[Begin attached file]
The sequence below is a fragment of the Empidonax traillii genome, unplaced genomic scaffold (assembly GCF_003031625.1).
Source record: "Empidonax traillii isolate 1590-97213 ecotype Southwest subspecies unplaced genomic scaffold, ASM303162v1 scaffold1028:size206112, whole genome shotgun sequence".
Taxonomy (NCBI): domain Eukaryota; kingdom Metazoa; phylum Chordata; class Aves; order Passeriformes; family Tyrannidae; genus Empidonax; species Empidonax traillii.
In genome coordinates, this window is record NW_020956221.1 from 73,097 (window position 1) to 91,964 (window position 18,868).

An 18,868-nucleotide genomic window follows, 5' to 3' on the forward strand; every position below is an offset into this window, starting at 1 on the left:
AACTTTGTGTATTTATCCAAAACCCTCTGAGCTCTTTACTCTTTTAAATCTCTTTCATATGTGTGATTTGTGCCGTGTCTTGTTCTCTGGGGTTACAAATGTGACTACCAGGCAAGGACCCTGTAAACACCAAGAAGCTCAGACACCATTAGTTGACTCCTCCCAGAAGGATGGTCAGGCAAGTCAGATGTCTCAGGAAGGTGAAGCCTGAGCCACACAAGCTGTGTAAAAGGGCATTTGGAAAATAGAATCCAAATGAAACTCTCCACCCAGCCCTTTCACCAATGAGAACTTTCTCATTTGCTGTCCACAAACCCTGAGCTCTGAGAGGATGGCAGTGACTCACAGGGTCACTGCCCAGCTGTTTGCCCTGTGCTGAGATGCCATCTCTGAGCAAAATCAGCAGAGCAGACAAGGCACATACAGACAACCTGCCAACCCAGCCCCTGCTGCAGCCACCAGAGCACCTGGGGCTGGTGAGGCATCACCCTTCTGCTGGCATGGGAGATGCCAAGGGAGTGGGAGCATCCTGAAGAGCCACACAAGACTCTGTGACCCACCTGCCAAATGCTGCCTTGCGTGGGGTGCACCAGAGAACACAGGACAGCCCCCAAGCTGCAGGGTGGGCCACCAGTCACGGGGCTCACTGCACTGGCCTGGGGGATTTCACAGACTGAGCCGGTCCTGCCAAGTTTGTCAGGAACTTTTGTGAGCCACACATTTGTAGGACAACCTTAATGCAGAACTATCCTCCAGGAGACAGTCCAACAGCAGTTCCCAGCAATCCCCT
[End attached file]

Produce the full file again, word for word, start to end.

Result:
The sequence below is a fragment of the Empidonax traillii genome, unplaced genomic scaffold (assembly GCF_003031625.1).
Source record: "Empidonax traillii isolate 1590-97213 ecotype Southwest subspecies unplaced genomic scaffold, ASM303162v1 scaffold1028:size206112, whole genome shotgun sequence".
Taxonomy (NCBI): domain Eukaryota; kingdom Metazoa; phylum Chordata; class Aves; order Passeriformes; family Tyrannidae; genus Empidonax; species Empidonax traillii.
In genome coordinates, this window is record NW_020956221.1 from 73,097 (window position 1) to 91,964 (window position 18,868).

An 18,868-nucleotide genomic window follows, 5' to 3' on the forward strand; every position below is an offset into this window, starting at 1 on the left:
AACTTTGTGTATTTATCCAAAACCCTCTGAGCTCTTTACTCTTTTAAATCTCTTTCATATGTGTGATTTGTGCCGTGTCTTGTTCTCTGGGGTTACAAATGTGACTACCAGGCAAGGACCCTGTAAACACCAAGAAGCTCAGACACCATTAGTTGACTCCTCCCAGAAGGATGGTCAGGCAAGTCAGATGTCTCAGGAAGGTGAAGCCTGAGCCACACAAGCTGTGTAAAAGGGCATTTGGAAAATAGAATCCAAATGAAACTCTCCACCCAGCCCTTTCACCAATGAGAACTTTCTCATTTGCTGTCCACAAACCCTGAGCTCTGAGAGGATGGCAGTGACTCACAGGGTCACTGCCCAGCTGTTTGCCCTGTGCTGAGATGCCATCTCTGAGCAAAATCAGCAGAGCAGACAAGGCACATACAGACAACCTGCCAACCCAGCCCCTGCTGCAGCCACCAGAGCACCTGGGGCTGGTGAGGCATCACCCTTCTGCTGGCATGGGAGATGCCAAGGGAGTGGGAGCATCCTGAAGAGCCACACAAGACTCTGTGACCCACCTGCCAAATGCTGCCTTGCGTGGGGTGCACCAGAGAACACAGGACAGCCCCCAAGCTGCAGGGTGGGCCACCAGTCACGGGGCTCACTGCACTGGCCTGGGGGATTTCACAGACTGAGCCGGTCCTGCCAAGTTTGTCAGGAACTTTTGTGAGCCACACATTTGTAGGACAACCTTAATGCAGAACTATCCTCCAGGAGACAGTCCAACAGCAGTTCCCAGCAATCCCCT